The wall with the most goes east-west, and the wall on the west side is an exterior wall. The ceiling joists run east-west. Here is a cross section of the house looking west:



Are the pipes likely to go straight up from where they enter the wall, then turn north and travel through the joists?
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Old 09-29-2008, 06:02 PM   #14
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Not that this is much help, but in a recent episode of "Ask This Old House" they discussed a gadget that could detect metal inside a wall, like a stud finder, so it could trace pipes or electric wires. But was pricey, as I recall.
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Old 09-29-2008, 06:12 PM   #15
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I'd use a large diameter (4") hole saw to poke some exploratory holes in the garage side of the drywall. If you have a Harbor Freight store near you, they sell these quite inexpensively. Save the plug you cut out to make patching the holes easy when you are done.
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Old 09-29-2008, 06:16 PM   #16
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I say start digging in the area where it is growing, clean it out several inches around and beneath. If you see signs of moisture keep digging. Apply chlorine bleach and observe once you have the area dry.

It could be that you have more humidity in the room than you know. Invest in a device to measure that. Humid air raises, a remote corner collects dust.
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Old 09-29-2008, 06:32 PM   #17
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There is a second floor above, but no plumbing in that room. I'm trying to figure out where the pipes would go.

The wall with the most goes east-west, and the wall on the west side is an exterior wall. The ceiling joists run east-west. Here is a cross section of the house looking west:



Are the pipes likely to go straight up from where they enter the wall, then turn north and travel through the joists?
I wish I could give you some idea, but if the plumbing contractor who piped your house was anything like the one who did ours, six drunk monkeys would have done a more logical job than the one you'll find in your walls.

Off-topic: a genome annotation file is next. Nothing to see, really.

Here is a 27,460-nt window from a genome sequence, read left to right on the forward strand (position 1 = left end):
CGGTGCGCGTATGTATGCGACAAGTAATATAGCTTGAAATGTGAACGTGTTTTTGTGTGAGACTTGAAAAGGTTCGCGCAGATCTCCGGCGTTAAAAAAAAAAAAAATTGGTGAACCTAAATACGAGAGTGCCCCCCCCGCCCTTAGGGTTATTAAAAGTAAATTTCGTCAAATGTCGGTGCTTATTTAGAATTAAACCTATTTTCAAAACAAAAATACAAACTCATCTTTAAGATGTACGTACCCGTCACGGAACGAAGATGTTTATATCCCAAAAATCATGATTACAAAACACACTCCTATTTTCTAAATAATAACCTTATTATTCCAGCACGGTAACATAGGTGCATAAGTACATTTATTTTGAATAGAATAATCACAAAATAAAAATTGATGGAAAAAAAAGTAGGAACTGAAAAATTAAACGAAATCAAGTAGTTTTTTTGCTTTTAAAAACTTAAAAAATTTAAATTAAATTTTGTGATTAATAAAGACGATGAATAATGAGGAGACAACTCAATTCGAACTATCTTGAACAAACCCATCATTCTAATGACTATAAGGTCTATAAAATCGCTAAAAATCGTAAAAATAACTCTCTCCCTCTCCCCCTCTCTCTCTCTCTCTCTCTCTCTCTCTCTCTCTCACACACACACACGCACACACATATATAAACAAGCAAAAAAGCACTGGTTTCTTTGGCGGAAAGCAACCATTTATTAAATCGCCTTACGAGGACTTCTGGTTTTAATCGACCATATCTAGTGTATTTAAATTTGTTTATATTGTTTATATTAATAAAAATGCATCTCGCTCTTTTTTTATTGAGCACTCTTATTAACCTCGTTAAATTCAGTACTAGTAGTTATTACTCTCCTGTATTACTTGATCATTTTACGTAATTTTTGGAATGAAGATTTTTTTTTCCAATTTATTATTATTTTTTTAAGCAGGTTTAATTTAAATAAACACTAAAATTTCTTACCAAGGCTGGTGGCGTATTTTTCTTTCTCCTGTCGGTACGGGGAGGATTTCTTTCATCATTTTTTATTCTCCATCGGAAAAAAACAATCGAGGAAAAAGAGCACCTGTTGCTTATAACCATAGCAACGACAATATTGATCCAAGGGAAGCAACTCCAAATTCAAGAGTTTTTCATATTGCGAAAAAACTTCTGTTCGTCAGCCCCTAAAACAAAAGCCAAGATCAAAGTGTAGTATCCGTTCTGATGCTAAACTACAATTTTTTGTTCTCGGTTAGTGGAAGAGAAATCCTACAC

Capillary action is a force of nature, so if you've got a leak anywhere in that pipe moisture could be traveling to your kitchen wall.

Of course, you won't know until you open up that drywall and see if it's wet inside the wall. Do wear a dust mask, you don't know what's been growing in that space.

If you find moisture and you suspect your pipes, you can hire a leak detection specialist to come out and listen to your pipes. They use headphones and some specialized equipment and basicall "find" leaks. Cheaper than having a plumber rip your drywall out over a huge section of your garage.

A happy note: if it is a leak, it'll be relatively easy to get to and fix. Sheetrock is cheap and comparatively easy to work with. We've had three leaks in the pipes in our slab foundation. Nothing brings home the finite lifetime of construction materials like a jackhammer ripping up the concrete floor... in your kitchen (and bathroom, and the wall between you and your neighbors....)
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Old 09-29-2008, 07:02 PM   #18
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Do you have a wood burning stove? Burning wood releases a lot of moisture into a house.

Do you have adequate ventilation Most constriction with mold issues is the result of moisture unable to escape. The fact that it is up high hints that moist warm air is trying to escape. It is growing in an area that is hard to dust so spores are likely present. My comment about bleach stands as their little feet have probably reached into the plaster.

BTW, I live in a maritime climate, listen to the sound of seals and fog horns regularly. No mold issues at all. The salt air is hard on hardware, however.
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Old 09-30-2008, 02:02 AM   #19
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BTW, I live in a maritime climate, ... No mold issues at all.
Which makes me wonder about your heating, Brat:
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Do you have a wood burning stove?
, too?
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Old 09-30-2008, 11:43 AM   #20
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home depot sells mold kits. you send the sample off to a lab for testing. Had to do this to pacify a tenant ... the report is very detailed. Worth the $20. Mine was common stuff; no worry.